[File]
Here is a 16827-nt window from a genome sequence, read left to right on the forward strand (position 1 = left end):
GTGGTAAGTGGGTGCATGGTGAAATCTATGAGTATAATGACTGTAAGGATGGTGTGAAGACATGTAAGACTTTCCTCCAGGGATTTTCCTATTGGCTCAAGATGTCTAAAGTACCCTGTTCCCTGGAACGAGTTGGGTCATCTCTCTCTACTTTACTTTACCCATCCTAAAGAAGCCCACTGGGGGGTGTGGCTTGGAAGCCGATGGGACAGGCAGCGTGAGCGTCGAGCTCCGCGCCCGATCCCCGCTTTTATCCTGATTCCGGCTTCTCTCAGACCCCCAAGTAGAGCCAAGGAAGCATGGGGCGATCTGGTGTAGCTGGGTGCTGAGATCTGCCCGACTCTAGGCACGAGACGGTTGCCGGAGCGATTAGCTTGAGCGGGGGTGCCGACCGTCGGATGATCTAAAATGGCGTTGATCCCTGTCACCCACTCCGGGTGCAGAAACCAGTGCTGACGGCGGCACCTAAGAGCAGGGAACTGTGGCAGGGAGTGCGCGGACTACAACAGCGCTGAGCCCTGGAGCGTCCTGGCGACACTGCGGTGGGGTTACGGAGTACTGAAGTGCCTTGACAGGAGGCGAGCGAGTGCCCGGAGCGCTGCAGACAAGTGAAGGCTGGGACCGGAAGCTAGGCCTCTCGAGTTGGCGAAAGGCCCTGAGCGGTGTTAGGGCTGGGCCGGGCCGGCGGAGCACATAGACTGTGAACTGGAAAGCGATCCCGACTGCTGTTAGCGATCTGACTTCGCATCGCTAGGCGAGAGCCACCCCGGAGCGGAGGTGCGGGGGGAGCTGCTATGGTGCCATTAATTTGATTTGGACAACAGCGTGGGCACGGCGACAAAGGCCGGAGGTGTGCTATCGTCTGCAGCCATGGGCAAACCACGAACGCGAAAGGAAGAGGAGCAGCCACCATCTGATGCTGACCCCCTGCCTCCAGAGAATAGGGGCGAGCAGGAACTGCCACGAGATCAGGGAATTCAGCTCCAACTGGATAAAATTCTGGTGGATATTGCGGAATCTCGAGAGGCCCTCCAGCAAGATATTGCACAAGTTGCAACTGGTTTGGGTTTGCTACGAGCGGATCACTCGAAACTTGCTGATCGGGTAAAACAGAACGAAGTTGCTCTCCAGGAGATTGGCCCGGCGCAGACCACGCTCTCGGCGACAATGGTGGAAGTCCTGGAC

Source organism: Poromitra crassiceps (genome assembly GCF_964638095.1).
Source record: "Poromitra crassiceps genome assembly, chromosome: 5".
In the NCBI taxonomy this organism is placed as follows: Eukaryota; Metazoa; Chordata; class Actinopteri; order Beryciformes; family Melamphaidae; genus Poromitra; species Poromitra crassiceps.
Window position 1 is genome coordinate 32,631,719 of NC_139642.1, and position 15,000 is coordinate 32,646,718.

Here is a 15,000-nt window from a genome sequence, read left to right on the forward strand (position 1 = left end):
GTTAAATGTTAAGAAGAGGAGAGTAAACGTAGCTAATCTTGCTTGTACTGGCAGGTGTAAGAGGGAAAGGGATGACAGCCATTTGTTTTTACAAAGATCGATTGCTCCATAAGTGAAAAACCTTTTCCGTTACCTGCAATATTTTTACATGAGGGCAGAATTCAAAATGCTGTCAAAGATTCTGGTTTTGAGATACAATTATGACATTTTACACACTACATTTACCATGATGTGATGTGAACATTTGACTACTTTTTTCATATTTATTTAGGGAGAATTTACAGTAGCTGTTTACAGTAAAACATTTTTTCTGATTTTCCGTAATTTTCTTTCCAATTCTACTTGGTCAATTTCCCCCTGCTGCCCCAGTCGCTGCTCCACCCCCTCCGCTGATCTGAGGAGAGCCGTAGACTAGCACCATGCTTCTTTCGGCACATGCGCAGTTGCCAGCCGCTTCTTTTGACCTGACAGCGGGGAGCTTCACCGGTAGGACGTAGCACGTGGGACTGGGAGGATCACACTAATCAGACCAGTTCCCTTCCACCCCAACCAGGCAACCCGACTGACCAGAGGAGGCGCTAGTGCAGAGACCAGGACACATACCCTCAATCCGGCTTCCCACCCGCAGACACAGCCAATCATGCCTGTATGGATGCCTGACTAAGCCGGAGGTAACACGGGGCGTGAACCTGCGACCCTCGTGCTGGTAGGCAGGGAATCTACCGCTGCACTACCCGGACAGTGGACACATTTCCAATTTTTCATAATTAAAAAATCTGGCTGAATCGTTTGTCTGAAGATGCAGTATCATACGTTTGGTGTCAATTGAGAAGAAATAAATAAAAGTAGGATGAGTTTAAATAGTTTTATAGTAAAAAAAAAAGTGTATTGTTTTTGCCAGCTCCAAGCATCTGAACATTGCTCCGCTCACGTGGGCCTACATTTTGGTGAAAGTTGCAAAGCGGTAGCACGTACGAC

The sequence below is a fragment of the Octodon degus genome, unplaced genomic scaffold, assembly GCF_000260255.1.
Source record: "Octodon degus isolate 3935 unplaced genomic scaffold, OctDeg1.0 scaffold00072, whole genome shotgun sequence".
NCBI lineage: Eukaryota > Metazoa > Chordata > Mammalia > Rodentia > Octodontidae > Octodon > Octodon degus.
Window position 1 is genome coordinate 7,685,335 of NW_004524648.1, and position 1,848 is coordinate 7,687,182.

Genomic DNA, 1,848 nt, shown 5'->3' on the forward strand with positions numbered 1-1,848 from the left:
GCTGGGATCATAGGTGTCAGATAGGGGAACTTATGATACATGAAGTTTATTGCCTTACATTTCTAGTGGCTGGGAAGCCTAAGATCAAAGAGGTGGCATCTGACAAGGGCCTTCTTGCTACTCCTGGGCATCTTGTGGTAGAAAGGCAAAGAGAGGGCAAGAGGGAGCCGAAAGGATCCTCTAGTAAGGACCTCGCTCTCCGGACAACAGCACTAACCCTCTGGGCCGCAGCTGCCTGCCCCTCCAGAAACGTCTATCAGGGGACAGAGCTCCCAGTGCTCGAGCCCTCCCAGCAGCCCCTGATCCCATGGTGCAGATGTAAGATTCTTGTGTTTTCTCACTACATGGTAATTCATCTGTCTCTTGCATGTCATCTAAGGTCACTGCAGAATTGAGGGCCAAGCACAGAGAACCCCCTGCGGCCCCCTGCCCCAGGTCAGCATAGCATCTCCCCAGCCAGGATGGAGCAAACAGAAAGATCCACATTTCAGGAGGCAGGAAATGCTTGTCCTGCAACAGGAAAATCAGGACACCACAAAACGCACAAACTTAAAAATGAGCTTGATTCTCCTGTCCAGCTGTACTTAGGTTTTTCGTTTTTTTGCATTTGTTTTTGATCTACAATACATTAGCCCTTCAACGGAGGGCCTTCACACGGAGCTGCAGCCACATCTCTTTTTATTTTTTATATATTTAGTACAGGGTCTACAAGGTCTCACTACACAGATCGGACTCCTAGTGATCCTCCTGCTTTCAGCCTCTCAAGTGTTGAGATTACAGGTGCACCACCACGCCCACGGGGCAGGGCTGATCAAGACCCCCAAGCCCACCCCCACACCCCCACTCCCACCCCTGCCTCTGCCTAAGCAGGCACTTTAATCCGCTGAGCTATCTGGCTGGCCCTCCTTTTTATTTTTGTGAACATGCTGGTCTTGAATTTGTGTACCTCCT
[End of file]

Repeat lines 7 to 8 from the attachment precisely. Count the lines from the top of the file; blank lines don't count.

Here is a 15,000-nt window from a genome sequence, read left to right on the forward strand (position 1 = left end):
GTTAAATGTTAAGAAGAGGAGAGTAAACGTAGCTAATCTTGCTTGTACTGGCAGGTGTAAGAGGGAAAGGGATGACAGCCATTTGTTTTTACAAAGATCGATTGCTCCATAAGTGAAAAACCTTTTCCGTTACCTGCAATATTTTTACATGAGGGCAGAATTCAAAATGCTGTCAAAGATTCTGGTTTTGAGATACAATTATGACATTTTACACACTACATTTACCATGATGTGATGTGAACATTTGACTACTTTTTTCATATTTATTTAGGGAGAATTTACAGTAGCTGTTTACAGTAAAACATTTTTTCTGATTTTCCGTAATTTTCTTTCCAATTCTACTTGGTCAATTTCCCCCTGCTGCCCCAGTCGCTGCTCCACCCCCTCCGCTGATCTGAGGAGAGCCGTAGACTAGCACCATGCTTCTTTCGGCACATGCGCAGTTGCCAGCCGCTTCTTTTGACCTGACAGCGGGGAGCTTCACCGGTAGGACGTAGCACGTGGGACTGGGAGGATCACACTAATCAGACCAGTTCCCTTCCACCCCAACCAGGCAACCCGACTGACCAGAGGAGGCGCTAGTGCAGAGACCAGGACACATACCCTCAATCCGGCTTCCCACCCGCAGACACAGCCAATCATGCCTGTATGGATGCCTGACTAAGCCGGAGGTAACACGGGGCGTGAACCTGCGACCCTCGTGCTGGTAGGCAGGGAATCTACCGCTGCACTACCCGGACAGTGGACACATTTCCAATTTTTCATAATTAAAAAATCTGGCTGAATCGTTTGTCTGAAGATGCAGTATCATACGTTTGGTGTCAATTGAGAAGAAATAAATAAAAGTAGGATGAGTTTAAATAGTTTTATAGTAAAAAAAAAAGTGTATTGTTTTTGCCAGCTCCAAGCATCTGAACATTGCTCCGCTCACGTGGGCCTACATTTTGGTGAAAGTTGCAAAGCGGTAGCACGTACGAC